Introduction to robo-advisory services (Part II/II) (Foundations of the Polish Financial Supervision Authority position)

Part II/II of this summary presents the most important pillars of the KNF’s position on robo-advisory services in Poland.

1. An investment company should exercise due diligence in assessing the feasibility of implementing the business objectives of the robo-advisory services in light of the regulations governing brokerage activities before deciding to introduce the robo-advisory services. This means that three components must be taken into account:

  • algorithmic suitability test [process of gathering information from the client];
  • automated evaluation of financial instruments carried out in accordance with the algorithm;
  • automated, consistent with the algorithm comparison of the client’s investment profile with relevant selected financial instruments and recommendations of investment behaviour.

2. When selecting the financial instruments for robo-advisory services, the investment company should take into account the suitability of the financial instrument for its recipients, the quality characteristics of the instrument, and the investment company’s ability to obtain information to assess the suitability of the client.

3. The scope of the robo-advisory service should always provide a choice between a sufficient numbers of instruments. KNF points out that, although the offer of robo-advisory services is currently limited to simple financial instruments, the requirement of quality parameters (e.g. high liquidity compared to resistance to high variability) has been observed. However, to avoid distorting the essence of the robo-advisory services, which is the selection of an appropriate instrument from among the instruments collected in the catalogue, this catalogue should group so many financial instruments as to guarantee a free choice.

4. An investment company should have a well-configured and tested algorithm for assessing the suitability of a financial instrument or service. The adopted mechanisms should make it possible to detect contradictions in customer responses. The suitability assessment process can use solutions that will make the client’s transition through the assessment process more accessible.

5. Authorised employees play a key role in providing robo-advisory services from square one to the end. They must see the substantive essence of the process and can cooperate in its implementation with full commitment and understanding. The substantive essence of the solution should be separated from technical and technological IT competences, which are not necessary because purely technical activities do not require the participation of the authorised employees.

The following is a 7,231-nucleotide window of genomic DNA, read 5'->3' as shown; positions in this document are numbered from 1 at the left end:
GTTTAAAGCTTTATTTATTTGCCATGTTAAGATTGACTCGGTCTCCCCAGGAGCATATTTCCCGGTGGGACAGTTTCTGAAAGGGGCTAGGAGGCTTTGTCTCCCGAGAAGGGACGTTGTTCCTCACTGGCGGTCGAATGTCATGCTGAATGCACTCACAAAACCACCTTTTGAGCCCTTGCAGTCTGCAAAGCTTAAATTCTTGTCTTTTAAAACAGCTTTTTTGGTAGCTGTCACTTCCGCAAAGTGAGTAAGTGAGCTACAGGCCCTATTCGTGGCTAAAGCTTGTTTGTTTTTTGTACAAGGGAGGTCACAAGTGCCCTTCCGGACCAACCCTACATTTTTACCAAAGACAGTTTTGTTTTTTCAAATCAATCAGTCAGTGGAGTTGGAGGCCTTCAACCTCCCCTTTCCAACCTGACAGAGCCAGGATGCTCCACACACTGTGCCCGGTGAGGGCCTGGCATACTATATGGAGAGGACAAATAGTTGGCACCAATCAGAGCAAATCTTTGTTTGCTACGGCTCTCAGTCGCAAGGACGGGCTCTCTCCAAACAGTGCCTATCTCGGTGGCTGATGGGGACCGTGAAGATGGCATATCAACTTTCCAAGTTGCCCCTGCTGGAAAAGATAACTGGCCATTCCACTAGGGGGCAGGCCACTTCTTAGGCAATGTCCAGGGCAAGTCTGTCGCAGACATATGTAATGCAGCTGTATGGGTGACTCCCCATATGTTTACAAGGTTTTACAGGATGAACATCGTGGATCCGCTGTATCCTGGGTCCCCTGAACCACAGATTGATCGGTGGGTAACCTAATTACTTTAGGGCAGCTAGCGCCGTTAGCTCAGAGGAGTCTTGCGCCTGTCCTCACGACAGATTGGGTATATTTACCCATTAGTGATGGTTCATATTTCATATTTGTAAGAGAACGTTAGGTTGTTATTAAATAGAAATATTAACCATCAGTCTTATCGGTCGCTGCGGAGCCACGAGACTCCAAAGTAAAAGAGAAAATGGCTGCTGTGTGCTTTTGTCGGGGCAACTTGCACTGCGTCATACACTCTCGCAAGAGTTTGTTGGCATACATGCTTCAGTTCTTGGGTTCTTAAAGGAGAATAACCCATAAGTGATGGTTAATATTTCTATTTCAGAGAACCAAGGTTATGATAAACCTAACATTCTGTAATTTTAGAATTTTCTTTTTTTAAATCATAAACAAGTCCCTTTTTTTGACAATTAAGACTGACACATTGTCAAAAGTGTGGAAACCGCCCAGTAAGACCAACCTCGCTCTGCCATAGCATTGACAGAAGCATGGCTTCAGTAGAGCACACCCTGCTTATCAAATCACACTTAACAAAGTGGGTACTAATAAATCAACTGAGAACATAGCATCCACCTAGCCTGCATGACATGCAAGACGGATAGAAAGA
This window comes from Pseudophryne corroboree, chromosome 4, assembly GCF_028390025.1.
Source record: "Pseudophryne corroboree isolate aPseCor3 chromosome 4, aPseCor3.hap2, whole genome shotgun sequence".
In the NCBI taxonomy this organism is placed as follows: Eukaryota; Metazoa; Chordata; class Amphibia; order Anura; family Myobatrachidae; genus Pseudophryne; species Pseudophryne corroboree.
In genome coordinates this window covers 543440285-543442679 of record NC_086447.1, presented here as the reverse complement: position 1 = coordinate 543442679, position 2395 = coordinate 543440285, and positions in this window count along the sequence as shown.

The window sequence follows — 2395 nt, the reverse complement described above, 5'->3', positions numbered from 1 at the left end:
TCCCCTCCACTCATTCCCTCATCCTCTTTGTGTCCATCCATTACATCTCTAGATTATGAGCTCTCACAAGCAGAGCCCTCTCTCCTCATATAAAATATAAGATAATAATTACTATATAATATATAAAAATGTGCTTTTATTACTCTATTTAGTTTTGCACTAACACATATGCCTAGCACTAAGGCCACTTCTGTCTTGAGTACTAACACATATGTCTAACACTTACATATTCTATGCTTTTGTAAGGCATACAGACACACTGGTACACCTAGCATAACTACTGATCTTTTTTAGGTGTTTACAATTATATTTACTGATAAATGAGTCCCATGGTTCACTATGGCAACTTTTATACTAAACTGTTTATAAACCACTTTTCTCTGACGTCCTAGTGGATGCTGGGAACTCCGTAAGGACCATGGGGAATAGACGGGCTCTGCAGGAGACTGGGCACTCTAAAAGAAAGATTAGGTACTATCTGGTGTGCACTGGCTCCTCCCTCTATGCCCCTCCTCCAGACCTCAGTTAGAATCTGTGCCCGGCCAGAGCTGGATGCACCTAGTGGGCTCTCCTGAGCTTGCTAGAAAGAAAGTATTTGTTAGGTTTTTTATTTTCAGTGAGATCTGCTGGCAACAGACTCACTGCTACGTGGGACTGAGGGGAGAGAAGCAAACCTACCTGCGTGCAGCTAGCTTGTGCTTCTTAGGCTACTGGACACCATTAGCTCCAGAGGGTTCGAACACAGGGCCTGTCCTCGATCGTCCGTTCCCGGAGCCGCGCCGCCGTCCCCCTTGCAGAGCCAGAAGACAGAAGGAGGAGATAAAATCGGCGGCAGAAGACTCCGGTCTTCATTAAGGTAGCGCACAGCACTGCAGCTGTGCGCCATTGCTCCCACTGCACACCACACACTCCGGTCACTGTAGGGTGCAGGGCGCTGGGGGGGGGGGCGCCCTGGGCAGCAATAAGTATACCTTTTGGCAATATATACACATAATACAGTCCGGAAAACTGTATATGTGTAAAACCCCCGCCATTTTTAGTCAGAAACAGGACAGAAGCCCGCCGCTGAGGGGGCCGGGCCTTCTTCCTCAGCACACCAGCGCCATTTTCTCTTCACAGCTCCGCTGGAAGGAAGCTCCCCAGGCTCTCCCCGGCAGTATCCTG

6. An investment company not only can, but should emphasise information about robo-advisory services on its available information channels, in particular on the website. Supporting the exchange of information using mechanisms that attract the attention of customers, such as pop-ups (pop-ups with additional messages) or tooltips (hover boxes with additional explanations that appear when the cursor hovers over a particular place) is highly welcomed.

7. The information message from the investment company on the subject of robo-services should be strengthened through an individualised relationship between the client and the employee concerned – so that the client knows who it can directly address for clarification and where it can get it from. An uncomplicated and effective customer support tool is the chatbot functionality.

8. The rules for the provision of the robo-advisory services should be specified in the regulations or contract with the client. The model contract used by the investment company should be comprehensive, complete, and clear, and should adequately take into account and reflect the specific nature of the robo-advisory services. The model contract should specify the obligations of the investment company at the various stages of the robo-advisory services.

9. Obligations arising from the provisions of the GDPR on entrusting the storage and processing of data concerning the provision of robo-advisory services may be outsourced by means of qualified outsourcing. Sub-outsourcing (Article 81f of the Act on Trading in Financial Instruments) may be referred to when a software provider stores and processes data related to the provision of robo-advisory services by an investment company and at the same time uses cloud computing. An investment company may use sub-outsourcing to a limited extent due to legal constraints:

  • It is not possible to create multi-level further entrustments;
  • It is reserved for activities which are not the core of the activities commissioned by the investment company.

10. The employees of the compliance unit should have the competence to assess the reliability of the investment company’s robo-advisory services. Employees are not obliged to have qualifications equivalent to those of employees dealing with investment advice in the strict sense, but to have the knowledge to understand the essence and specifics of the robo-advisory process at all its stages and to construct criteria allowing for a real assessment of the correctness of its shape and course.


Jarosław Rudy, attorney-at-law

Dominika Bielecka, trainee attorney-at-law